Although as underfunded as the black urban lumpenproletariat they represent, Blaxploitation films emulate elements of action, colour, speed, style, and music identified with the Harlem Renaissance: criteria close to the daily life and dear to the hearts of urban African-American people as demonstrated in late hard bop jazz music. Shaft, for example, pulsates with an exuberant irreverence towards just about everything. Audiences could recognise, for the first time, original versions of their unique life on the cinema screen; shot on location, the verité look and sound of the city’s street corners formed the Harlem equivalent of the industrial waste and the almost-dry Los Angeles riverbed depicted in the first Blaxploitation film, Melvin Van Peebles’ Sweet Sweetback’s Baadasssss Song (1971).

Yet if there is a black aesthetic, it should, as African-American scholar Lerone Bennett, Jr. says, be more than “empty bellies and big-bottomed prostitutes”. Alongside the myth that white Americans live in secure neighbourhoods with little rational fear of crime or danger is the myth that African-Americans have for generations come of age in environments that are rife with danger and delinquency. As Shaft purposefully strides past the neighbourhood residents sitting out on the steps, who signify the diversity of black urban subjectivity, the camera dismantles the central myth of Harlem; we see it as, as novelist LeRoi Jones puts it, “an actual place where actual people live”, that is “alive and changing each second with each breath any of its citizens take”. In a manner akin to the dominant paradigm of Gangster Rap, a self-styled product of the ghetto, the neo-black cinematic experience sees the neighbourhood as both a great place where the residents love to live and a dangerous place that the residents want to escape. Shaft, for example, relies heavily on his ghetto instincts in dealing with trouble, but has a level of material success that moves him an uncertain distance away from them. He lives in a book-lined Greenwich Village brownstone duplex but is at home everywhere in his beige cashmere turtleneck and black leather trench coat, so there is a sense that he has bettered himself without forfeiting his ghetto savoir faire. He is a private dick who works both with and against the establishment, straddling the liminal space between rebellion and acceptance of the dominant society—much like the film itself.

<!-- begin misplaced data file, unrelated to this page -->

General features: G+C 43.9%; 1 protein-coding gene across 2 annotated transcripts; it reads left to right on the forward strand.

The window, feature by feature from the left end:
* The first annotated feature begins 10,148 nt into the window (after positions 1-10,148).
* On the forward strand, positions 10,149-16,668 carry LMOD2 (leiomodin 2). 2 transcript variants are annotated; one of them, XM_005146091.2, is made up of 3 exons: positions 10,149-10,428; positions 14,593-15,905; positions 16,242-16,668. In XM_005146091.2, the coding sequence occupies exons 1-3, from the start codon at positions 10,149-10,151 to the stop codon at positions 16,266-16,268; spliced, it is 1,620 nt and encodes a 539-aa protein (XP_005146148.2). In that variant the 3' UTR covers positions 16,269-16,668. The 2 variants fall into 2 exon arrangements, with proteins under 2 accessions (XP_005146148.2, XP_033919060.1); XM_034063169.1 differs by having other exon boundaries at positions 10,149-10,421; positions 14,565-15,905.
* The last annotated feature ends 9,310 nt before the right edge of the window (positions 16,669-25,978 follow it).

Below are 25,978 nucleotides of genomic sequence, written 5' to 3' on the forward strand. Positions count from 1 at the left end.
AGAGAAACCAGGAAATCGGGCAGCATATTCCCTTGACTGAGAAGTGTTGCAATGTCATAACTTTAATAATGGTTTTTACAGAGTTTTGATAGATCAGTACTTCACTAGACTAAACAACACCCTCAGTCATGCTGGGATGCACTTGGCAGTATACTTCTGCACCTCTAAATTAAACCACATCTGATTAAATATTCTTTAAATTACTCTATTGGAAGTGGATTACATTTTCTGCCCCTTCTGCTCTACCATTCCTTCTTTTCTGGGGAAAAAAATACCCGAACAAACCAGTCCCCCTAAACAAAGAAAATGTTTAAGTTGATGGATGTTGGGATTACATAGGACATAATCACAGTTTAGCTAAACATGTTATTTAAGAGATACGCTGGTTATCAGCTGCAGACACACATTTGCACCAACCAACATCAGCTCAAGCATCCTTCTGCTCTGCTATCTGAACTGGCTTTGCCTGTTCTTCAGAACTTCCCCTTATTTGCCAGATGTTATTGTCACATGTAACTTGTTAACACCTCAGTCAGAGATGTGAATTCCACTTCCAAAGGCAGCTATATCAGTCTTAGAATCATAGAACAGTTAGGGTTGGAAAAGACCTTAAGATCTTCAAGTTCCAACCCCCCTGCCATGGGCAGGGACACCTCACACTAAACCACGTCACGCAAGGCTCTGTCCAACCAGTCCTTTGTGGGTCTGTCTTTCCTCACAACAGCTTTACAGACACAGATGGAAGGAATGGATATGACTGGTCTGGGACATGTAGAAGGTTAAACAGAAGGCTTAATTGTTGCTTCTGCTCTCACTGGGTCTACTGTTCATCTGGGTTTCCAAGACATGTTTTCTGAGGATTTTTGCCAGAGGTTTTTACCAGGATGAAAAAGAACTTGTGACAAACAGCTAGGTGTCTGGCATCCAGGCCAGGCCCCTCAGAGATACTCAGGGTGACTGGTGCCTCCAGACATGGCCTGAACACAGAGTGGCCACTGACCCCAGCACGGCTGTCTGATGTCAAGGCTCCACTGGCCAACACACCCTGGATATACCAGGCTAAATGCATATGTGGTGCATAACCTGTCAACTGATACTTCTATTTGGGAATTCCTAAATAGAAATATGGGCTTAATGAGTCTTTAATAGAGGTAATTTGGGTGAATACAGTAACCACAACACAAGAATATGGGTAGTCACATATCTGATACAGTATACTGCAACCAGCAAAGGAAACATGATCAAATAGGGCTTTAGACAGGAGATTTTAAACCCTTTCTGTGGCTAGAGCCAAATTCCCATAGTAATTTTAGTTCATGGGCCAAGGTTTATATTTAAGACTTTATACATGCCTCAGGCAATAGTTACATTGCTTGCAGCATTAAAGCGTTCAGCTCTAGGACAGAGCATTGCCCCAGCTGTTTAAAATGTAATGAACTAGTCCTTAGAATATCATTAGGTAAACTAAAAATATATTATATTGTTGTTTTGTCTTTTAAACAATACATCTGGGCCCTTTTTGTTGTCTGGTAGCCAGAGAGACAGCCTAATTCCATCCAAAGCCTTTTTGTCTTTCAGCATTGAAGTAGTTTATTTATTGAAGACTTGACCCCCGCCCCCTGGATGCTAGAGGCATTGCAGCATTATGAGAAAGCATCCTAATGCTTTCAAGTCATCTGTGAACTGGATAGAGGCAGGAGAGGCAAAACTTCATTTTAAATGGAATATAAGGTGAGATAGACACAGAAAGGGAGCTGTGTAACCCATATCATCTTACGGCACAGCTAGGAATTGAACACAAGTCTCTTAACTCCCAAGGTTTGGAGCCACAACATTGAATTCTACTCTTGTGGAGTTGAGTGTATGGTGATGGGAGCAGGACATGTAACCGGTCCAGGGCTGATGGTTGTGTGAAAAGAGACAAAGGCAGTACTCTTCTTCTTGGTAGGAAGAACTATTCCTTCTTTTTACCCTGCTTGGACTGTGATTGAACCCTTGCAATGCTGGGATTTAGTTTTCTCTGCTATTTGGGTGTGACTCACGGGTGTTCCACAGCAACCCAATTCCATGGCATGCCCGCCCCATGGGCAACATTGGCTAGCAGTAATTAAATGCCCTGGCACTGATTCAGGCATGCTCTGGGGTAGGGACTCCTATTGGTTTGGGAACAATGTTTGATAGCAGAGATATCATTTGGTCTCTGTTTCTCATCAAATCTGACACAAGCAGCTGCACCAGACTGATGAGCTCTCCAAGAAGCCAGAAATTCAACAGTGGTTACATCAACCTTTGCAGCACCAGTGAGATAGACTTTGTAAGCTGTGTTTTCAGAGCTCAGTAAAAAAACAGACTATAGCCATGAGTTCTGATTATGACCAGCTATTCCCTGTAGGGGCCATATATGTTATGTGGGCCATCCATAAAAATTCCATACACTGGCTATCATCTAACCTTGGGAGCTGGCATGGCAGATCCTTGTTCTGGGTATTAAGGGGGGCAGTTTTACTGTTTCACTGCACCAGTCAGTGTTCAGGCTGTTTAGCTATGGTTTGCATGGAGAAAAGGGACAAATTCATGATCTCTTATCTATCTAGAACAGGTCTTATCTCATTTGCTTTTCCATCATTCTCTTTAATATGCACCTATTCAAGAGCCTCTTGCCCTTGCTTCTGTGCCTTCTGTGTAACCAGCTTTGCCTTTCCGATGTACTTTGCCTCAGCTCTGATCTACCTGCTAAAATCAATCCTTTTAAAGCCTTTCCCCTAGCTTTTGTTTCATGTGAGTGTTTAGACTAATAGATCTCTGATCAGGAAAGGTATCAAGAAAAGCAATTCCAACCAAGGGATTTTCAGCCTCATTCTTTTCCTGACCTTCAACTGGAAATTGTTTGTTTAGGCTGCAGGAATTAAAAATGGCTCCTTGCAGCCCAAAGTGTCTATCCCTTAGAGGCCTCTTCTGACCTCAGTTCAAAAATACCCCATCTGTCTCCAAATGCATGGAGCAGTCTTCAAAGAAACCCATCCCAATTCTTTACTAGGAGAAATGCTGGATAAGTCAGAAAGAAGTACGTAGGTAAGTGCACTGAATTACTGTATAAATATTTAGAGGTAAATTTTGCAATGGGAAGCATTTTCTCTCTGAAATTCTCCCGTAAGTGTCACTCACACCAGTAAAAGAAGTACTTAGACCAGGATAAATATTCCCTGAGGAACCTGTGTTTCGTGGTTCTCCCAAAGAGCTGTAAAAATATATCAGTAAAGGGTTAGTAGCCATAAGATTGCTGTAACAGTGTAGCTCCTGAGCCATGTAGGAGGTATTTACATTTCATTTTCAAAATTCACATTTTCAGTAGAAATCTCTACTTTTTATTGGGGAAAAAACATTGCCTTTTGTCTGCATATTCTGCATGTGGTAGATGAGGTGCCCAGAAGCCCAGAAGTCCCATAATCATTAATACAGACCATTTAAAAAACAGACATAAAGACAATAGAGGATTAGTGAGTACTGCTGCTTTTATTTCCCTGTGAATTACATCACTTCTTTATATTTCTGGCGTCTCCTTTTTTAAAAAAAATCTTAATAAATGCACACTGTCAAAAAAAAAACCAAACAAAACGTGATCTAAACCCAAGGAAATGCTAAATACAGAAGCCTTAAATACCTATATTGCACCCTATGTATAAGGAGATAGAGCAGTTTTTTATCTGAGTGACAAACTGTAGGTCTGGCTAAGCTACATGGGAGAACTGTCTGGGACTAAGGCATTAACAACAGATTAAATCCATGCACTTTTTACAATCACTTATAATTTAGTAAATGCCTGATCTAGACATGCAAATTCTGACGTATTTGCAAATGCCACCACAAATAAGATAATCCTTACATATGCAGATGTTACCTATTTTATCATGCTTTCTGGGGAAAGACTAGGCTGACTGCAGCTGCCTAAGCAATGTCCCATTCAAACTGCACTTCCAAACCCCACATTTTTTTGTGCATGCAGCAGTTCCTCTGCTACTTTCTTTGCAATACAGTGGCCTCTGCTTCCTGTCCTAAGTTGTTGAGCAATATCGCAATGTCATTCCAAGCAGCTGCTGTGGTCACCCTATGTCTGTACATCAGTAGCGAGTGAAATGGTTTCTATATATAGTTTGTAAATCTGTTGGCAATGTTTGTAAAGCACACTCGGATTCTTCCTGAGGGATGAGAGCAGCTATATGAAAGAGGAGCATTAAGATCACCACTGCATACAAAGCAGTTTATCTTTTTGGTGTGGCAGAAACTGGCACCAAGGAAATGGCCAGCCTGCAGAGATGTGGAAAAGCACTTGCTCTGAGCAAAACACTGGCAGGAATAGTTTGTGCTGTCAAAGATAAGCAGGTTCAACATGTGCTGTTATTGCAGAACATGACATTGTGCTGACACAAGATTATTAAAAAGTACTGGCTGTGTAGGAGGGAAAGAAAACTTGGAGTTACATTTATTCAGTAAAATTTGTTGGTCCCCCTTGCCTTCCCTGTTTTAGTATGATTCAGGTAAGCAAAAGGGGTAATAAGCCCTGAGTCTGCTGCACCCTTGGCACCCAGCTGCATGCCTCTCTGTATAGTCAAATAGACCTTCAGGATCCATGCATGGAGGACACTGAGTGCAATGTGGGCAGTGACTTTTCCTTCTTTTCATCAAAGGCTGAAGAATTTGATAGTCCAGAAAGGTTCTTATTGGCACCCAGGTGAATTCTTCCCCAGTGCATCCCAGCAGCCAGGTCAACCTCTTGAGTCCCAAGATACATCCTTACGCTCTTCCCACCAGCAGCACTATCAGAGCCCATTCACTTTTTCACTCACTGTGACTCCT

It is surprising, perhaps, that a style and technique indebted to a white cinematic framework could spotlight the colourful and exciting lifestyles of black communities to show that there was something different going on up in Harlem. The contribution of Blaxploitation to a black aesthetic and a black film culture, then, may actually be as much in what the characters say as in who says it and to whom they are saying it. Shaft poetically articulated the everyday experience of black street life in a way that spoke to black audiences who identified with the film’s imaginative reflection of their real lives. Pressure from the National Association for the Advancement of Coloured People (NAACP), who thought that Blaxploitation did not offer enough positive role models for black audiences, brought the genre to a premature end in the mid 1970s, but it never really disappeared. It lives on 40 years later in the cultural nostalgia as a cooler-than-cool relic that, to call upon LeRoi Jones again, “vacillates between euphoria and nightmare”, for that is the subjectivity of “the life”.

Christopher Fennell will commence study for a MSt in Film Aesthetics at St Anne’s College, Oxford in October 2011.